Caring for our Mother: Science and story offers solutions to climate change
Robin Wall Kimmerer, Braiding Sweetgrass
From the very beginning of the world, the other species were a lifeboat for the people. Now, we must be theirs.
Traditional Knowledge and Indigenous Ways of Knowing have developed over thousands of years of listening, observing, and cultivating a reverent relationship with the environment. As climate change looms over the globe, the impact for Indigenous People who are dependent on natural systems is magnified, threatening access to traditional foods and plants, water resources, and even forcing the relocation of some communities due to habitat loss. Even the smallest margin of climate change can have large consequences on the biodiversity of gathering, fishing, and hunting sources.
“The land is so sacred, we call it Mother,” explains Lorna Crowshoe, Issue Strategist at The City of Calgary and practitioner of Blackfoot traditional ways. “Everything is animate, including mountains, rocks, rivers. We have this kinship and interconnectedness through spirit. We have ceremonies that help us care for our Mother. It is our moral and ethical responsibility in our world view as we are a part of these ecosystems which need to be maintained. All of this informs us as who we are as Indigenous People…it informs our identity.”
Lorna is steeped in knowledge through her proud Blackfoot heritage and devoted personal practice.
“For us, this is our ancient knowledge, and for non-Indigenous people this is new to them and is very complex. There are many forums and Indigenous scholars who can contribute Indigenous world views as part of climate change conversations. This topic is finally starting to thrive, but I think there is a little bit of fear about how that plays into the scientific Western worldview that's been established,” says Lorna.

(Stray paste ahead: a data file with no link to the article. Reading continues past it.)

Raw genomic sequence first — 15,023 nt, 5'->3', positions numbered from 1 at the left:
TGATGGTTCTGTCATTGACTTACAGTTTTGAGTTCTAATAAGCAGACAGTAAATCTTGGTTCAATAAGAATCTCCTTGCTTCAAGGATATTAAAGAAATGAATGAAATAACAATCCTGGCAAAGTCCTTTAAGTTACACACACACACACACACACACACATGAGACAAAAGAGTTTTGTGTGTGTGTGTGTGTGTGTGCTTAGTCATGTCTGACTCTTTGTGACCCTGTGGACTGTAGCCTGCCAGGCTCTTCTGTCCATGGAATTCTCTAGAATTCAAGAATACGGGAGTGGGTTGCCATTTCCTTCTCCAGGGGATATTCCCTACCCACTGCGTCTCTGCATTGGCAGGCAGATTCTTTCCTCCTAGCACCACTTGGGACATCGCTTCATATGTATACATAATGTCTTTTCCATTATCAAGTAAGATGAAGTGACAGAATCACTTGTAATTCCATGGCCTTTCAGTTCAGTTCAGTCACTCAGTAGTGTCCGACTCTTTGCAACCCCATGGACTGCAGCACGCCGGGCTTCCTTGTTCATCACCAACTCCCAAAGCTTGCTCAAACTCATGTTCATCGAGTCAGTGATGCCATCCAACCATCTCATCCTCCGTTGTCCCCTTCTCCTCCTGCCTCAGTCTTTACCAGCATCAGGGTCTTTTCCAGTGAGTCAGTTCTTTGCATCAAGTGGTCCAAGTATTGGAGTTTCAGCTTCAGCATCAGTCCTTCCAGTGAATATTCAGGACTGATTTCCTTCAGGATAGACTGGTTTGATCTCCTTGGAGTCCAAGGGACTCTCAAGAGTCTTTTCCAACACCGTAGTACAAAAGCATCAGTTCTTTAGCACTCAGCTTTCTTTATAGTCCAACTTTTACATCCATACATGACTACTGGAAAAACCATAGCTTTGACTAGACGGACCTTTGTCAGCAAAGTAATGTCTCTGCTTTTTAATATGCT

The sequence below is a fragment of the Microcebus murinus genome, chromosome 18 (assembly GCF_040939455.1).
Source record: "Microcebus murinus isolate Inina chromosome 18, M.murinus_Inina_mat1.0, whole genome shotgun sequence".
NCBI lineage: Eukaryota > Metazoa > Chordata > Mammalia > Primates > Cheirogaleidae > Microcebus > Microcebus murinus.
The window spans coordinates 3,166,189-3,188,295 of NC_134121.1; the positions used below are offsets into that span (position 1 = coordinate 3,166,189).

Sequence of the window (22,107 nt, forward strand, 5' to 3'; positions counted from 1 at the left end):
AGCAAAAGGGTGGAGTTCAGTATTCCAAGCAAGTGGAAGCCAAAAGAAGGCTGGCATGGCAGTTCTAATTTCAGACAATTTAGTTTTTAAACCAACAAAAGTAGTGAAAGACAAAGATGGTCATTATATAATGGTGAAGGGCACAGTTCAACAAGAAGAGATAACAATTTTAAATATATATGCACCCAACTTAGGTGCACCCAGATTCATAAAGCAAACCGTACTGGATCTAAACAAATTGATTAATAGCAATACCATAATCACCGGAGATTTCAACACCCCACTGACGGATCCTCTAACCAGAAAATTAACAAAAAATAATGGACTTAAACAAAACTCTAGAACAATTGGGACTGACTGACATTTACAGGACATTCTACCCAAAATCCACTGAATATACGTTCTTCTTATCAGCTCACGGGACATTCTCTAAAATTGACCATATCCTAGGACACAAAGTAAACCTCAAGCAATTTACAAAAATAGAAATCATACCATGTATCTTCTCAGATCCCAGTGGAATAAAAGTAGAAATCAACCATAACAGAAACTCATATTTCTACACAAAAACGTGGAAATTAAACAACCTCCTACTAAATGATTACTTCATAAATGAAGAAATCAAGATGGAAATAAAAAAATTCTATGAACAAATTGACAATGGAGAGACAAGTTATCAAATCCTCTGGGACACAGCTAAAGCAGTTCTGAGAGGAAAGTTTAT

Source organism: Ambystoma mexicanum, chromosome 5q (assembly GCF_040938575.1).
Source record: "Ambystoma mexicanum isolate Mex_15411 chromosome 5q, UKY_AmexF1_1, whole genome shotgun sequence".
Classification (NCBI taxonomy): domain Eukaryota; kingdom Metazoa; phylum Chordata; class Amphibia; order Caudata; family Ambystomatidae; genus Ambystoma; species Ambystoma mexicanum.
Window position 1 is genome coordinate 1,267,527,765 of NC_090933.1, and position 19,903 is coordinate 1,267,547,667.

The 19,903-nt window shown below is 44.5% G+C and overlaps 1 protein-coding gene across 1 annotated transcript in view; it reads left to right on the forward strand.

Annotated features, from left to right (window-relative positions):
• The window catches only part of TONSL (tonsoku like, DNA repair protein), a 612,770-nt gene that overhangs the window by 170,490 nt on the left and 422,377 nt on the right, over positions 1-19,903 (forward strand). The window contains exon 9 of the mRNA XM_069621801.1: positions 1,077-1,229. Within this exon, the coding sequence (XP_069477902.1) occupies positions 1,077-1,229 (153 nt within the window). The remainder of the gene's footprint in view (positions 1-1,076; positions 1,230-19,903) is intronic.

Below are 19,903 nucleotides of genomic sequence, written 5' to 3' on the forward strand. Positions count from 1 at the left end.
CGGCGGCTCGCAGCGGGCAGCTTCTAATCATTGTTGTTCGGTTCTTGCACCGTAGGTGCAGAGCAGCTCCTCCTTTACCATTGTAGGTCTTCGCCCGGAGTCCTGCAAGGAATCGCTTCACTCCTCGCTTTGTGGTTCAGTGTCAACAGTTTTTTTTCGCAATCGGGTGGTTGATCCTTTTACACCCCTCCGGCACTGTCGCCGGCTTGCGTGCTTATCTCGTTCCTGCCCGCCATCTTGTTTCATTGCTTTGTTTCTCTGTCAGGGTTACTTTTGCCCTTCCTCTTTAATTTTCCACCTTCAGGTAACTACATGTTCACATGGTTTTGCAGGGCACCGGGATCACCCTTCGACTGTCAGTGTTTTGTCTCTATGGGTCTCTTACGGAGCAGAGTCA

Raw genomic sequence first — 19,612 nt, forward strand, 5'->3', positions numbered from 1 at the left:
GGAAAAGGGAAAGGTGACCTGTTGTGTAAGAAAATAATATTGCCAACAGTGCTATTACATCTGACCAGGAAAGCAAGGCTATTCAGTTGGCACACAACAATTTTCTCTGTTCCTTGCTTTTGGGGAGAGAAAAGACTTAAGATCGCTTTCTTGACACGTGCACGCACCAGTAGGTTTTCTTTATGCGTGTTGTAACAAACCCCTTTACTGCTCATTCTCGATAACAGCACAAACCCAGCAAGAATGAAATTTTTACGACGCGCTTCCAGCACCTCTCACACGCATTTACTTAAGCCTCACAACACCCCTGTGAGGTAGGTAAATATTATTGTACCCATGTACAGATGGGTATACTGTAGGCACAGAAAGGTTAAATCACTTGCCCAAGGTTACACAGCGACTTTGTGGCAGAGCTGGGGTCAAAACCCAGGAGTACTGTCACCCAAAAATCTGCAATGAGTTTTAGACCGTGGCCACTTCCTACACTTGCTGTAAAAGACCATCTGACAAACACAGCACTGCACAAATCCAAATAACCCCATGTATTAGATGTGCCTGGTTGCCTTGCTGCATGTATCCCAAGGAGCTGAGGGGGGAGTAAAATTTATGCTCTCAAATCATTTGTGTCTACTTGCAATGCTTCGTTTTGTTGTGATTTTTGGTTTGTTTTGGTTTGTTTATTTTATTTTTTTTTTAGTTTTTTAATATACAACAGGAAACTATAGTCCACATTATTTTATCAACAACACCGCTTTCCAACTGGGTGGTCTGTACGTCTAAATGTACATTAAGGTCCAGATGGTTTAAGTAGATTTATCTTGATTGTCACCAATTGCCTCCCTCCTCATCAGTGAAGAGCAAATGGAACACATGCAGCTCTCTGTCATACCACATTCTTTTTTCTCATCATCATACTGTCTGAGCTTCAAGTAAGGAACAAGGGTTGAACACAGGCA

Indigenous Traditional Knowledge of the land and environment has been commonly dismissed by many experts as anecdotal and unreliable but is now more broadly recognized as not only legitimate, but accurate. Everything that is learned by Indigenous Peoples comes from Mother Earth. Story carriers transfer knowledge to the generations through storytelling. Specific people are given the responsibly to share stories and that task is viewed as a gift.
“We understand the world in terms of relationships and our way of life in the places we are born. Our rituals include creation stories,” explains Lorna. “Our sacred practices may change from community to community, but we do have fundamental practices that we share about the Earth and about the cosmos, so we have a bond with our environment. We've maintained our relationships despite being colonized and urbanized."
Indigenous People find it very challenging to fulfill their stewardship duties and responsibilities to Mother Earth in their respective ancestral lands because of colonization.
Unchecked, climate change poses a growing threat to the survival of our planet and specifically Indigenous Peoples. Indigenous Peoples are often excluded from processes around climate decisions, negotiating, and policymaking.
The City of Calgary is trying to change that.
In 2017, after consultations with Treaty 7 Knowledge Keepers and urban Indigenous People, City Council approved the Indigenous Policy and Indigenous Policy Framework to guide meaningful long-term efforts to bring Indigenous identities, histories, cultures, languages traditions and Ways of Knowing into municipal planning, advising, and decision making. As part of this commitment to the policy and towards reconciliation, Indigenous representation on the Calgary Climate Panel will help bring understanding of the Indigenous world view and the value it brings to Western science, and support the implementation of actions from the Climate Resilience Strategy.
Updates to The City of Calgary's Climate Strategy and Action Plans will support equitable environments for Indigenous Peoples living in Calgary including members of the surrounding Treaty 7 First Nations and Blackfoot Confederacy.
“As someone who is immersed in this way of life, it is my truth and that is how I want to be heard,” says Lorna. “Others may not agree or understand, but does that make it not true? As a practitioner, I can validate it and can contribute to these conversations, and that's what I think is so exciting for the Calgary Climate Panel and for the work at The City.”